Gucci screwed up BIG TIME (during Black History Month at that), and the backlash has been swift and deserved. Now, the Italian fashion house is attempting to right their “outrageously wrong” decision to design and sell a sweater that resembled the highly offensive and racially insensitive blackface.
Gucci has found itself embroiled in a huge controversy of its own making. Celebrities have called for boycotts. Fashion influencers have vowed not to wear their coveted Gucci items. Dapper Dan, Gucci’s preeminent creative collaborator, said the brand got it “outrageously wrong” in a public statement he posted to Twitter and Instagram.
Here is his full statement: “I am a black man before I am a brand. Another fashion house has gotten it outrageously wrong. There is no excuse nor apology that can erase this kind of insult. The ceo of Gucci has agreed to come from Italy to Harlem this week to meet with me, along with members of the community and other industry leaders. There cannot be inclusivity without accountability. I will hold everyone accountable.”
Like so many Black people, I was highly offended and insulted by the Gucci blackface turtleneck. The sweater featured cartoonish and thick red lips around the mouth cut-out. Moreover, how this sweater made it from concept to design to in stores is a classic example of why diversity in leadership and decision-making positions matter.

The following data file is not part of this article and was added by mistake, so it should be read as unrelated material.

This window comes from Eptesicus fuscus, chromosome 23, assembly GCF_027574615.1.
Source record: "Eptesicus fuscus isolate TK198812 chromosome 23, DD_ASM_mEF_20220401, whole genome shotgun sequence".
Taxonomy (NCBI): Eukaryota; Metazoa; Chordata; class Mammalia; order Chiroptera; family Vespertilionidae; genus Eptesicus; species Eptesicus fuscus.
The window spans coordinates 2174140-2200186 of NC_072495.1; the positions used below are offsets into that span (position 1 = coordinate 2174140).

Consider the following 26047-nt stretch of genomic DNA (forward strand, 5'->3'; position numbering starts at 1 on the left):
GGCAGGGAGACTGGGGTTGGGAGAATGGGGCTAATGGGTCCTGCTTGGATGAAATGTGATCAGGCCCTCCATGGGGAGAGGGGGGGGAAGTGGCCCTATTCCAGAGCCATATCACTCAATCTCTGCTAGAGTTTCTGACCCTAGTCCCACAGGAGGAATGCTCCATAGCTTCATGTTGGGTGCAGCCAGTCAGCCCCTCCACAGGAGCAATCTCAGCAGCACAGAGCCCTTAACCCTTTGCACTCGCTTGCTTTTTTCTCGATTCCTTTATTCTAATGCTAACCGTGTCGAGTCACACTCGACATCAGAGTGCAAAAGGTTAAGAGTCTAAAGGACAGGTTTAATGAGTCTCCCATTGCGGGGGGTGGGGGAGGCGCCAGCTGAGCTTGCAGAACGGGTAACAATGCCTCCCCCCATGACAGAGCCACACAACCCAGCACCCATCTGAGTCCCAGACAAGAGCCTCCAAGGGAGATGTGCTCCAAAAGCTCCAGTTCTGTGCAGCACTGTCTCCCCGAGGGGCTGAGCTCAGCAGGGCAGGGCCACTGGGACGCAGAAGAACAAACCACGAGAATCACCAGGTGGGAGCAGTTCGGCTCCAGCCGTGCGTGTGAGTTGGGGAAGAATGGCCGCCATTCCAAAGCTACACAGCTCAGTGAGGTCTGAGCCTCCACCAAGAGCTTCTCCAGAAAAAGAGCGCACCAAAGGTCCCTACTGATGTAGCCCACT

Gucci’s CEO Marco Bizzarri, whose leaked internal memo is below, accepted Dap’s invitation to his Harlem boutique. It was imperative that he explain how an item so offensive was greenlit. Gucci’s Creative Director Alessandro Michele also offered his apologies and an explanation behind the design as well.
As a result, Bizzarri announced their strategy for improving diversity within the company, and hopefully putting the Gucci blackface fiasco begin them.
Gucci’s Creative Director Alessandro Michele Speaks
How Gucci Plans To Improve Its Diversity & Inclusion
- Hire Global Director and Regional Directors for Diversity & Inclusion. The Global Director will be located in New York and responsible for developing and executing Gucci’s diversity and inclusion strategy
- Launch A Multi-Cultural Design Scholarship Program. In partnership with fashion schools around the world, the 12-month program will aim to amplify opportunities for underrepresented groups. The goal full time employment for recipients to create a more diverse and inclusive workplace. Schools in Harlem and Nairobi are on the list.
- Implementation of Diversity & Inclusion Program. A new global learning program with the objective to increase awareness of unconscious cultural bias.
- Implementation of Global Exchange Program. This initiative will promote a multicultural and diverse workplace by providing internal mobility and opportunities to work at Gucci HQ in Italy.
So the verdict is still out of how Gucci will bounce back from this nearly unforgivable offense. You all know that I am a HUGE Gucci fan, and have been since my youth. But until I feel like the brand has truly learned from this debacle, I won’t be buying anything Gucci. I will, however, continue to wear the items I own sparingly.
How do you feel about Gucci’s planned initiatives to improve overall diversity and inclusion? Share your thoughts in the comments!